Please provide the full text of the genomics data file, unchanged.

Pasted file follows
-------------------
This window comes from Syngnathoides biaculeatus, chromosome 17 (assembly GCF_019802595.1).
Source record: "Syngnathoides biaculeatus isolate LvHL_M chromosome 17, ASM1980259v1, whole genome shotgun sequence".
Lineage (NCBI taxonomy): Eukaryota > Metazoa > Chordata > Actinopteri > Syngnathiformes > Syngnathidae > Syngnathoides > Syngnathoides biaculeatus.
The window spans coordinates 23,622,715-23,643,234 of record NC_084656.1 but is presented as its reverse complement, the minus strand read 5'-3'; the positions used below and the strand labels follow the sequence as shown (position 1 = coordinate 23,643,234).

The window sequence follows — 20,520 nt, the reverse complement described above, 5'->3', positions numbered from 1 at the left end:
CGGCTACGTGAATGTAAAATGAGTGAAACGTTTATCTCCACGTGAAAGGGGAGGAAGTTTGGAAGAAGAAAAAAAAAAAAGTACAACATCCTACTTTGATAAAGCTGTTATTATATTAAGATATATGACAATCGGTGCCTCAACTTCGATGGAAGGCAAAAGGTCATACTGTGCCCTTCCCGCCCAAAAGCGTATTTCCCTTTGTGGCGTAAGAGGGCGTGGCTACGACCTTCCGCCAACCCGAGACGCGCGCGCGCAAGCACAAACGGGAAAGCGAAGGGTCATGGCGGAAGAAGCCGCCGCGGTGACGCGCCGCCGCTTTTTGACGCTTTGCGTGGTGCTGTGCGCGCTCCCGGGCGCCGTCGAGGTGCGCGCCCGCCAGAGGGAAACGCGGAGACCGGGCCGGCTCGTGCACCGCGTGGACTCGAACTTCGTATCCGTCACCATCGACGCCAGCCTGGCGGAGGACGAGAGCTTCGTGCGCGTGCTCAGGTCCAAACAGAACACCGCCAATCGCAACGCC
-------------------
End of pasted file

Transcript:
This window comes from Syngnathoides biaculeatus, chromosome 17 (assembly GCF_019802595.1).
Source record: "Syngnathoides biaculeatus isolate LvHL_M chromosome 17, ASM1980259v1, whole genome shotgun sequence".
Lineage (NCBI taxonomy): Eukaryota > Metazoa > Chordata > Actinopteri > Syngnathiformes > Syngnathidae > Syngnathoides > Syngnathoides biaculeatus.
The window spans coordinates 23,622,715-23,643,234 of record NC_084656.1 but is presented as its reverse complement, the minus strand read 5'-3'; the positions used below and the strand labels follow the sequence as shown (position 1 = coordinate 23,643,234).

The window sequence follows — 20,520 nt, the reverse complement described above, 5'->3', positions numbered from 1 at the left end:
CGGCTACGTGAATGTAAAATGAGTGAAACGTTTATCTCCACGTGAAAGGGGAGGAAGTTTGGAAGAAGAAAAAAAAAAAAGTACAACATCCTACTTTGATAAAGCTGTTATTATATTAAGATATATGACAATCGGTGCCTCAACTTCGATGGAAGGCAAAAGGTCATACTGTGCCCTTCCCGCCCAAAAGCGTATTTCCCTTTGTGGCGTAAGAGGGCGTGGCTACGACCTTCCGCCAACCCGAGACGCGCGCGCGCAAGCACAAACGGGAAAGCGAAGGGTCATGGCGGAAGAAGCCGCCGCGGTGACGCGCCGCCGCTTTTTGACGCTTTGCGTGGTGCTGTGCGCGCTCCCGGGCGCCGTCGAGGTGCGCGCCCGCCAGAGGGAAACGCGGAGACCGGGCCGGCTCGTGCACCGCGTGGACTCGAACTTCGTATCCGTCACCATCGACGCCAGCCTGGCGGAGGACGAGAGCTTCGTGCGCGTGCTCAGGTCCAAACAGAACACCGCCAATCGCAACGCC